Colorado State University meteorologist breaks down 2023 hurricane outlook
SOUTH PADRE ISLAND, Texas (WMBF) - As the days continue to count down to hurricane season, Colorado State University’s outlook gives some insight as to what to expect during the summer months.
FIRST ALERT | Colorado State releases 2023 hurricane season outlook
The forecast calls for a slightly below-average season with 13 named storms, six hurricanes and two major hurricanes.
“So just a little bit below normal and it is really a push-pull,” said Phil Klotzbach, a member of the CSU Tropical Weather and Climate Research team who helps forecast the storms out in the Atlantic.
Klotzbach also explained why the forecast is calling for fewer storms than normal.
“So we have lightly a robust El Niño developing this summer and fall,” he said. “And when El Niño develops, that’s warmer than normal waters in the central-eastern tropical Pacific Ocean. That tends to increase winds high up in the atmosphere. In the Atlantic Ocean, that tears apart hurricanes. However, the tropical Atlantic and the subtropical Atlantic, especially the eastern and central part are much warmer than normal. Right now, that tends to be more conducive for hurricane season because the warm waters provide more fuel for the storms and also generally associate with the more unstable atmosphere.”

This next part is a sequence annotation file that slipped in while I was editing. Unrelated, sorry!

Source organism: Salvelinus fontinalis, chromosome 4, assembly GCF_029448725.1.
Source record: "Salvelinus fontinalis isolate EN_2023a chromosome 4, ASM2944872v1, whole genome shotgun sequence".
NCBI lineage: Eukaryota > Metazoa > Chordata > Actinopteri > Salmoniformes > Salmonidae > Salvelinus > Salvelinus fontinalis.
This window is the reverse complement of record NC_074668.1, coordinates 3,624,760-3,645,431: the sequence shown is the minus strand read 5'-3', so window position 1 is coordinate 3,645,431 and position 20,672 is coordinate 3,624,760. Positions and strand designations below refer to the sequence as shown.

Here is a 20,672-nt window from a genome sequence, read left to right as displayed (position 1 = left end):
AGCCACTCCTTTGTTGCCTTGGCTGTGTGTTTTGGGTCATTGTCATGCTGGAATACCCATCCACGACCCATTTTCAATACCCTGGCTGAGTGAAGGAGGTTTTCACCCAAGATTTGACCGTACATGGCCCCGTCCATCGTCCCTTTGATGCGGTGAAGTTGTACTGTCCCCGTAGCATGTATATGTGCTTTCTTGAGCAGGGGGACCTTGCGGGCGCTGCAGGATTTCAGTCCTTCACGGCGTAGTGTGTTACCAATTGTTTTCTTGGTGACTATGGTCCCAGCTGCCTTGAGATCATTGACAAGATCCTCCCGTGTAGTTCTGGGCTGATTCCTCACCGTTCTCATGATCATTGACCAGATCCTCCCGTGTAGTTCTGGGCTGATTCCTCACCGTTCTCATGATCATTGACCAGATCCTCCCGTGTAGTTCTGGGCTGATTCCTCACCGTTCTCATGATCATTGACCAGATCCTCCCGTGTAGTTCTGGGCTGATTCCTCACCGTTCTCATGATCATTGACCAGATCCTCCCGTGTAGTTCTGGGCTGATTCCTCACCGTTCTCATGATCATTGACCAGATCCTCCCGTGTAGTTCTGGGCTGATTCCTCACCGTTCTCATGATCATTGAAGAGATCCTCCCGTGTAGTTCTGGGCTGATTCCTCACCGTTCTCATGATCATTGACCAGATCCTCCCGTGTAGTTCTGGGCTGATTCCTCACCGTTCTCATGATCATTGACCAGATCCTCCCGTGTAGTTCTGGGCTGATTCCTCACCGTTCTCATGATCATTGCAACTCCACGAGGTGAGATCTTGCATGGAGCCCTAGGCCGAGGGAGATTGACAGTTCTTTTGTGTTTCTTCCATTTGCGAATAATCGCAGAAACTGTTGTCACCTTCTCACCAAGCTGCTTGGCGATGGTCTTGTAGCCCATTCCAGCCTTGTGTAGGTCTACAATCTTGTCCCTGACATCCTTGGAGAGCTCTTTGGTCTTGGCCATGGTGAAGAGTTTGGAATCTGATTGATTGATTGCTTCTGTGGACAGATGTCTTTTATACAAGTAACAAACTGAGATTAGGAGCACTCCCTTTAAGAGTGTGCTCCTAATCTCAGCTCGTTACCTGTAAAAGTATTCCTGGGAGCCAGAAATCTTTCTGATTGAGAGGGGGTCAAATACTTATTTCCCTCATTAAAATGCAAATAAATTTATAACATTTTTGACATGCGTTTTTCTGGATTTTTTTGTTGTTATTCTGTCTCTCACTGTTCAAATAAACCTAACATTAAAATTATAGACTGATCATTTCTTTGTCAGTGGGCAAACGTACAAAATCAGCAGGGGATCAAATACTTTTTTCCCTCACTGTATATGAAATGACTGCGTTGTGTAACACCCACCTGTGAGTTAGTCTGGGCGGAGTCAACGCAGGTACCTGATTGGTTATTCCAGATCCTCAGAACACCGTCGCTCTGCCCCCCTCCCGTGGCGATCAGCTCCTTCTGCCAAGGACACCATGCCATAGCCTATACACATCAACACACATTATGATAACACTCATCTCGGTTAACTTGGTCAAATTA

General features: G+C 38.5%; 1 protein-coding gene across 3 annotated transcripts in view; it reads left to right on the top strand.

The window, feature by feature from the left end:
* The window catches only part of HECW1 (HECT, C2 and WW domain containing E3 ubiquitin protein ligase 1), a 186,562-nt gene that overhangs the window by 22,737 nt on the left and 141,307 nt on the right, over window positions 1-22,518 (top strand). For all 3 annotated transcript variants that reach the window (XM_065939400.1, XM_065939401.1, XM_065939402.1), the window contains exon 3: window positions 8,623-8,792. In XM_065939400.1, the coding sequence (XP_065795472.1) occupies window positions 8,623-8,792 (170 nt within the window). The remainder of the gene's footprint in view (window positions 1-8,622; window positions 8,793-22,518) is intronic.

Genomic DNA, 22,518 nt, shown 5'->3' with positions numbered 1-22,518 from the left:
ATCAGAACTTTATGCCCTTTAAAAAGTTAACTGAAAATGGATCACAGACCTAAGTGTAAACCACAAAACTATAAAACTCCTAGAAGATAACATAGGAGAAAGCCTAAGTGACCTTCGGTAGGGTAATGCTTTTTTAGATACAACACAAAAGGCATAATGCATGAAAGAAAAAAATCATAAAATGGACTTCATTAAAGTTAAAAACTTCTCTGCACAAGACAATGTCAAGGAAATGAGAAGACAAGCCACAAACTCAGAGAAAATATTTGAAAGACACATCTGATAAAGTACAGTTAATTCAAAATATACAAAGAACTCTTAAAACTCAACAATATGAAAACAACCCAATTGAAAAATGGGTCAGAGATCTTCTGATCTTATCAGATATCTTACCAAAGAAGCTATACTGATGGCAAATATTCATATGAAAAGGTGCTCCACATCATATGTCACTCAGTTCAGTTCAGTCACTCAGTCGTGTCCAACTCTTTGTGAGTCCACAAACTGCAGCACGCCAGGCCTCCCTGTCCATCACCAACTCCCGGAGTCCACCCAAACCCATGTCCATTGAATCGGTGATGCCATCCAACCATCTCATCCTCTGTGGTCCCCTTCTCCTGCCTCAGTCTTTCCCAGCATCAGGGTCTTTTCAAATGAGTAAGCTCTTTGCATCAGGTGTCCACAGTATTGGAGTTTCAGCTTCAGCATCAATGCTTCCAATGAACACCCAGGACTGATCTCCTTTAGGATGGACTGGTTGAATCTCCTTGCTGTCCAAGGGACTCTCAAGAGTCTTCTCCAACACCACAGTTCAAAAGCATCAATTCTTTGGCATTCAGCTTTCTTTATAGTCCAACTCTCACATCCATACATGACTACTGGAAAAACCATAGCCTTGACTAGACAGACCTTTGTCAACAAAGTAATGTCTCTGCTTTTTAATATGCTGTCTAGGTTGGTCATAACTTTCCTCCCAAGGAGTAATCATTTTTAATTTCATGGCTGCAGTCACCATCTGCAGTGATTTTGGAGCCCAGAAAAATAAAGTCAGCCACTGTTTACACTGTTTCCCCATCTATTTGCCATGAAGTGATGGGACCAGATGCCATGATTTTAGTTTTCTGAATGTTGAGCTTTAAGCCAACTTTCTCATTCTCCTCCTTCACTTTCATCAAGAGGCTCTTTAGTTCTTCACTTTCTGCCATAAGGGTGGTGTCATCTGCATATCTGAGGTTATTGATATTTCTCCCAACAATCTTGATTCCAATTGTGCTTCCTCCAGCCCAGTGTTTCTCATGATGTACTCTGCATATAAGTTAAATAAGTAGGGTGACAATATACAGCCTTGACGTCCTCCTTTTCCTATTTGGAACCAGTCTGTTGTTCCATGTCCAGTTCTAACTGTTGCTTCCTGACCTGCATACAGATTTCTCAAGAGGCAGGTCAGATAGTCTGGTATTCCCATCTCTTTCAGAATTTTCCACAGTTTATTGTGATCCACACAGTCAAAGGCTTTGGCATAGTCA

He added that it remains to be seen how exactly strong El Niño will get and how warm the Atlantic Ocean gets.
The forecast will also be fine-tuned even further as the calendar turns to September and October.
“So we’re going to be focusing a lot on basically what’s the forcing for this one Niño, do we get the wind patterns that we need to really amp this on Niño? We’ll also be monitoring what’s going on in the Atlantic in addition to the water temperatures are. What are the pressures like? Are they falling? Are they lower than normal? What’s the wind starting to look like, too? We can start to look at like wind shear in June and July, and that’s a pretty good predictor for what happens during the peak months of the season.”
As for a storm making landfall in the Carolinas, the CSU forecast calls for an average chance in the coming season.
“Busier seasons tend to have more landfalls,” said Klotzbach. “So yeah, on average it’s about a one in three chance that a storm pass has been 50 miles of South Carolina.”
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